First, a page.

Nazareth, Israel — Notes from the Field includes reports from young people volunteering in ministries of Catholic sisters. A partnership with Catholic Volunteer Network, the project began in the summer of 2015. This is our sixth round of bloggers: Natalia Liviero is a volunteer with VIDES+USA serving in the Middle East, and Janie Rosko is a Humility of Mary volunteer serving within the Ursuline Ministries in Youngstown, Ohio.
One of my adventures in mission was to join the Jesus Adolescent Church Choir – Don Bosco Nazareth, which sings in Arabic. The choir director, Johnny, and everyone welcomed me warmly. Asaad, a man who works at our school, and Vida, a music teacher at our school and a talented soprano, have been with the choir for many years.
In November, we started preparing for the Christmas concert, but I had to be out from practice a couple of times since I was sick and also had to spend few days in Jordan to renew my visa in Israel. Therefore, I didn't know much about the songs for the concert.
On Dec. 14, we had our first performance at Nazareth Village, a beautiful place that resembles life from when Jesus lived in Nazareth. We did three informal performances at a small Roman theater within three hours as people came and went. It was the first time I did something without being prepared, not knowing the songs, the place, or the program, but by the last performance, I felt more confident.
Then, on Sunday, Dec. 17, we sang at the orphanage Beit Al-Hanan in a nearby poor Arab village of Israel. I didn't know Johnny was an entertainer and a magician; the girls at the orphanage and I were amazed with his tricks. The choir also brought Christmas presents and some chocolates for them. There was only one Christian among the 40-plus Muslim girls, but all of them enjoyed the presents and knew most of the songs.
Before the concert began, I talked with the girls, who hardly knew English but asked me to speak in Spanish then in the other languages I speak (Italian, Portuguese and Hebrew), and they were so excited to hear me speaking in other languages that they kept asking me to say something in languages I don't speak, such as Russian and Korean!
On Dec. 21, we had our main concert at the church. It was the most important one, and I was ready! It was the first time I sang in public, and the Arabic language made it more special.
On Dec. 22, the day after the main concert, I traveled to the sisters' house in Cremisan, Bethlehem, to spend Christmas in the city were Jesus was born. On Sunday, Dec. 24, after morning Mass at the Cremisan Salesian Monastery, I went to downtown Bethlehem to meet a Palestinian friend I made at the Aladdin Project in Berlin in 2014. We watched the scouts' annual parade in which the scouts, representing most of the different Christian churches and schools from Israel and Palestine, march and play music to receive the apostolic administrator of Jerusalem and Jordan, Pierbattista Pizzaballa, on his way to the grotto of the Nativity Church, as is customary on Christmas Eve. The city was jam-packed with people from all over the world, and it was hard to walk on the streets. The holiday atmosphere was incredible.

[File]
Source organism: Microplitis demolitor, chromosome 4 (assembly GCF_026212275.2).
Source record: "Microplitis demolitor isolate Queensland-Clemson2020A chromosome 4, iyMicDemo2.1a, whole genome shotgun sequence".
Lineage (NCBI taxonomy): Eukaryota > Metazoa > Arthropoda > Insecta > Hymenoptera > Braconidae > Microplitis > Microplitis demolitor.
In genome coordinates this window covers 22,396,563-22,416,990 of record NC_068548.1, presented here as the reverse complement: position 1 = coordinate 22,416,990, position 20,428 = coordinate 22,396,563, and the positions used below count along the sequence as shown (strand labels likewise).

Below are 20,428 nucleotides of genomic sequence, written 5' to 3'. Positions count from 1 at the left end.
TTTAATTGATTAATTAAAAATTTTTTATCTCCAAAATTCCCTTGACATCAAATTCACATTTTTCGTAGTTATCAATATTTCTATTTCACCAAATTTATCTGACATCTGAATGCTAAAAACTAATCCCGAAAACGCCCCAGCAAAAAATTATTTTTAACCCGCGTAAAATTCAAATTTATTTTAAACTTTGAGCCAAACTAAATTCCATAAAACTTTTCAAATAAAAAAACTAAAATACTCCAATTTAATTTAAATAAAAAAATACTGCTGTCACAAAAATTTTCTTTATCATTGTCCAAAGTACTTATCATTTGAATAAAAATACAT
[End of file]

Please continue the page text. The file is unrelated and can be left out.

That night, I received the best Christmas gift of my life. We went to the midnight Mass at the Nativity Church of Bethlehem with four of the sisters and Anna, a young volunteer from Italy. It was cold and raining heavily, but we were dressed for the weather, and we could get in the church fast. To attend, you need to order in advance free tickets issued by the Franciscans, who are the custodians of the holy sites in the Holy Land.
We arrived by 9 p.m. and spread out inside of the grotto, where each of us found a special place for prayer. Anna and I sat at the grotto that was the manger where Jesus was born and from which the Mass was celebrated. It was so special to be there that it took me one hour to pray one rosary. I thought about all the people I know and don't know and prayed for everyone, naming the ones I know one by one.
I prayed a rosary for all my family and my friends and their families.
I prayed for all who are sick or are going through a special situation in life.
I prayed for peace in our hearts and in particular for peace in the hearts of the Israelis, Palestinians, and extremists in all religions so there could be peace in the Holy Land and in the Middle East.
I prayed for all the Christians in the Middle East who are persecuted and for the priests and nuns who so lovingly and courageously work in this part of the world.
I prayed for all the refugees, for everyone I met in Jordan, for Caritas and the Restaurant of Mercy and their teams, for all the Israelis and Palestinians I know and that I recently met, and for VIDES+USA, the Salesian Sisters in San Antonio, Texas, the ones in the provincial house of the Middle East who so warmly welcome me in their homes, and for the entire Salesian Family.
I was very fortunate to be in Bethlehem and in the Holy Land at this time of the year, and I truly appreciate all who have supported me during my mission in the Middle East in one way or another, and who were also included in my rosary prayer.
Merry Christmas and happy New Year!
Buon Natale e Buon Anno!
Feliz Navidad y Próspero Año Nuevo!
عيد ميلاد مجيد وكل عام وانتم بالف الف خير!
Eid Milad Majid wu kul 'am entum bialf alf kheir!
[Natalia Liviero is a volunteer with VIDES+USA serving in the Middle East.]